Char-Koosta News

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CSKT Tribal Council files intent to compact IHS Contract Health Services

By B.L. Azure

ST. IGNATIUS — On May 15, the Tribal Health and Human Services Department director presented the recommendation to the Tribal Council to file for the resumption of the Indian Health Service Contract Health Services program that it retroceded in 2005. As a result of the recommendation the Tribal Council passed a resolution notifying IHS of the Tribes intent to reassume management of the Contract Health Service program.

“People are suffering because the healthcare on the reservation is fragmented,” THHS Director Kevin Howlett told the Tribal Council in May, adding that the effort, if successful, would result in a single health care entity — Tribal Health — that manages the healthcare system for eligible beneficiaries on and within the Flathead Indian Reservation service area. “We presently have no control over how the Contract Health Services program expends its funds.”

Bringing CHS under Tribal Health umbrella would result in increased funding for THHS but more importantly it would allow for local control of the last piece of the healthcare delivery puzzle on the reservation. The anticipated result, among other things, would mean quicker healthcare delivery decisions locally. When coupled with the Affordable Care Act and the Indian Health Care Improvement Act the result would mean increased healthcare options for THHS eligible beneficiaries.

“For the past year and a half the Indian Health Service’s Contract Health Services program has been operating on emergency-services care that only addresses life-threatening health conditions,” Howlett said Monday. “People have been routinely denied basic level healthcare services like diagnostics, referrals, surgeries and life-threatening preventive services.”

Howlett added that the result of IHS not paying medical bills in a timely manner for authorized medical services.

“The situation has created serious havoc in some people’s lives,” Howlett said. “With the compacting of Contract Health Services we have the opportunity to provide a higher level of quality care and increased health care services. It’s local control over the kinds of medical practices we can deliver. That’s why I recommended the action to the Tribal Council to reassume this part of the (IHS) health program for this reservation.”

Tribal Health Planning Director Anna Whiting-Sorrell concurred that the single healthcare delivery system on the Flathead would be more efficient than the segmented one that is presently in place with IHS CHS, as one healthcare related entity and Tribal Health as the other.

“The decision to consolidate a single healthcare delivery system under the direction of the Tribes is a good one,” Whiting-Sorrell said. “Local single system management would eliminate the duplicity of the effort to deliver healthcare that presently exists in the relationship. During tough fiscal times and tight resources it is essential to maximize the utilization of all resources, especially monetary resources. We can streamline the process to ensure that better services are delivered in a timely and succinct manner.”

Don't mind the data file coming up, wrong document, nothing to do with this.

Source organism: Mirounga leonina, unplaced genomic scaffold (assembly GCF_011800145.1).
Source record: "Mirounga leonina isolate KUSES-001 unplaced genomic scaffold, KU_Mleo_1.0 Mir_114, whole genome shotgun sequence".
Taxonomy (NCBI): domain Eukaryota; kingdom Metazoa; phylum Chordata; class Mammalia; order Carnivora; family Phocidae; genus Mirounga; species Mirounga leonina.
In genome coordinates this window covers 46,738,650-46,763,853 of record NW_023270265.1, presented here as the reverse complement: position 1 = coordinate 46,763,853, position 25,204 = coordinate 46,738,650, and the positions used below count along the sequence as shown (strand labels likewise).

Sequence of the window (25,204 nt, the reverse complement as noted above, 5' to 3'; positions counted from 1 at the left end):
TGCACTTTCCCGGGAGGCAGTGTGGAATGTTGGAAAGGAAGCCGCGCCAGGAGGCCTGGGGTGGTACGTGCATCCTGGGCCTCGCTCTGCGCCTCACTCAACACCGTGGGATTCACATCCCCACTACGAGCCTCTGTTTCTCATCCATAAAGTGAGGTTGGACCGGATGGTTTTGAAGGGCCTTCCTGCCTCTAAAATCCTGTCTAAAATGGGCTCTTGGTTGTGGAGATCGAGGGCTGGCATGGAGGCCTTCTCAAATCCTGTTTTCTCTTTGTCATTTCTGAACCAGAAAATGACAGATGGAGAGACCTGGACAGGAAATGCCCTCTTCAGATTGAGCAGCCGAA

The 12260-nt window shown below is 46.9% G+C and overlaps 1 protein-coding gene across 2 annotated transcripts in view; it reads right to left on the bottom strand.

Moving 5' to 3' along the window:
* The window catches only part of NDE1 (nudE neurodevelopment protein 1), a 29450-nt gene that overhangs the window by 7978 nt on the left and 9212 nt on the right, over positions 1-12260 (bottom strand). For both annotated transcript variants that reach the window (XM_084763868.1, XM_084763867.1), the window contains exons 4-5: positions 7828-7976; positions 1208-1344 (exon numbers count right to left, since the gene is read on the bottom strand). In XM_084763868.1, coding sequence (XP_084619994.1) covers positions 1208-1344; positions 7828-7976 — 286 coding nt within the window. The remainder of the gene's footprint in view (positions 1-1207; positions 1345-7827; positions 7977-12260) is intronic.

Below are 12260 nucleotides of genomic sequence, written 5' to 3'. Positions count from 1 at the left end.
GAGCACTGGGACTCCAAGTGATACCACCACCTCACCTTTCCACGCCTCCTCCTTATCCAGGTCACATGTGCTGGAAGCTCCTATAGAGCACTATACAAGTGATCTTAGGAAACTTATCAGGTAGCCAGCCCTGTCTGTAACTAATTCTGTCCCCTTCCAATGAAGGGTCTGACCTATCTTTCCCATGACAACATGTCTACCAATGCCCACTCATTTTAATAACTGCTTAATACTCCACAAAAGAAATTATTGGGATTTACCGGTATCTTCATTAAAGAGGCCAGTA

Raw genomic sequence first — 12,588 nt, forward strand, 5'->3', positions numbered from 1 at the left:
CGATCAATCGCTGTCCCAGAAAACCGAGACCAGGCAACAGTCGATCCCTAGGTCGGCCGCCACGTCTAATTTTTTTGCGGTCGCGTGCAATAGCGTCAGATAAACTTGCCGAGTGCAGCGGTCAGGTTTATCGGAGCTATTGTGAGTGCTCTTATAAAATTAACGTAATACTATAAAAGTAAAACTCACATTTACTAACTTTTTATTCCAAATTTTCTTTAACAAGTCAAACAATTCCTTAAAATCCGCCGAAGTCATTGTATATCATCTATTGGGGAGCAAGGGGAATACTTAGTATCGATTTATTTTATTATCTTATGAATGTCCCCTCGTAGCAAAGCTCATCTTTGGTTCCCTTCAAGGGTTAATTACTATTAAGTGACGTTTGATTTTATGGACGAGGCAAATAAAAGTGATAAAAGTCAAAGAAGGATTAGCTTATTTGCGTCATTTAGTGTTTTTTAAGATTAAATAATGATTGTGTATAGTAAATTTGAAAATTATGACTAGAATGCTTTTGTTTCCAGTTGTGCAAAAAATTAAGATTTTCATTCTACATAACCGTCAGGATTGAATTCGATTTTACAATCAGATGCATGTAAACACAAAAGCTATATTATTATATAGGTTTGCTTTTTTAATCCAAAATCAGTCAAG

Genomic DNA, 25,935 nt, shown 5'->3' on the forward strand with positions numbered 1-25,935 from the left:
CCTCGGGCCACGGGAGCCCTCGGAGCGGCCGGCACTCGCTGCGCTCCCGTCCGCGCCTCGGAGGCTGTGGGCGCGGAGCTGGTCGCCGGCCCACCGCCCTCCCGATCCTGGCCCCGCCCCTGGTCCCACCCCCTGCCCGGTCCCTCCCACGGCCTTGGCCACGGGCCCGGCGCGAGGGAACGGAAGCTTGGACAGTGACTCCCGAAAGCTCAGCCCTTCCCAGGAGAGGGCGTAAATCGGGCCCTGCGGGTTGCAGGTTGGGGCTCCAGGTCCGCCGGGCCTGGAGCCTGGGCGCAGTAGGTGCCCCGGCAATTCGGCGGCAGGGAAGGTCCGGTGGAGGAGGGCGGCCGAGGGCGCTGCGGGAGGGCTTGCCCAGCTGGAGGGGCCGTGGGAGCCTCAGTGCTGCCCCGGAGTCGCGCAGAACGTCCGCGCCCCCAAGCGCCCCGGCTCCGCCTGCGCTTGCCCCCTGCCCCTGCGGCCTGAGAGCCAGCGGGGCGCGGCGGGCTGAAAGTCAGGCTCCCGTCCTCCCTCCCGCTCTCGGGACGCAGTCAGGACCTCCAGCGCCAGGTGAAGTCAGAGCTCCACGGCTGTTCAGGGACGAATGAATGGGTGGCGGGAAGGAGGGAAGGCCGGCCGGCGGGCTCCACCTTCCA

Sorrell said the decision would not be made until the fall or later. Tribal Health presently operates the lion’s share of the IHS services on the Flathead Reservation under a PL-638 compact (Indian Self-determination and Education Act of 1975). Once Tribal Health submits its final plan through the negotiating process Indian Health Service has 90 days to respond positively or negatively. If yea, okay, if nay further discussions or negotiations. If IHS does nothing during that period the compact is — by default — approved.

“We have no intention under tribal management to operate Contact Health Services as it was managed in the past,” Whiting-Sorrell said. “The passing of the Affordable Care Act and the permanent reauthorization of the Indian Health Care Improvement Act has afforded us many opportunities to manage and deliver better comprehensive healthcare options — that includes CHS — that weren’t there in the past. That includes the purchasing of insurance for eligible beneficiaries to ensure their access to all the healthcare options available under the ACA and the IHCIA.”

Howlett agreed.

“We will take advantage of the opportunities for tribal people under the Affordable Care Act,” Howlett said. “We will vigorously enroll our patients in alternative healthcare plans — including insurance — that they are eligible for.”

Howlett said there are unique mandates under the ACA specifically for tribal people, including enrolled and descendants.

“The ACA allows enrolled (federally recognized) Indian people to enroll in the program to gain access to insurance coverage anytime throughout the year,” he said. “That means there is no ‘open season’ for enrollment.”

Non-Indians have an enrollment period each year to enroll in the ACA. Non-enrolled Indian descendants can apply for waivers.

Howlett added that Tribal Health would also pursue every avenue available to enroll children in federal and state programs like CHIPS (Children Health Insurance Program), HMK (Healthy Montana Kids) and Medicaid.

“This will mean some additional paperwork and participation from parents to ensure the healthcare needs for their children are being met,” Howlett said. “The bottom line is to provide better and increased healthcare options and access to a wider scope of services under the Affordable Care Act.”

Howlett knows it will be a difficult task because tribal people have not had the experience of participation in many of the healthcare programs that are available.

“We will do whatever is needed to help our people access the healthcare they need,” Howlett said. “For this to be successful we will need the cooperation, participation and support of the patient base.”

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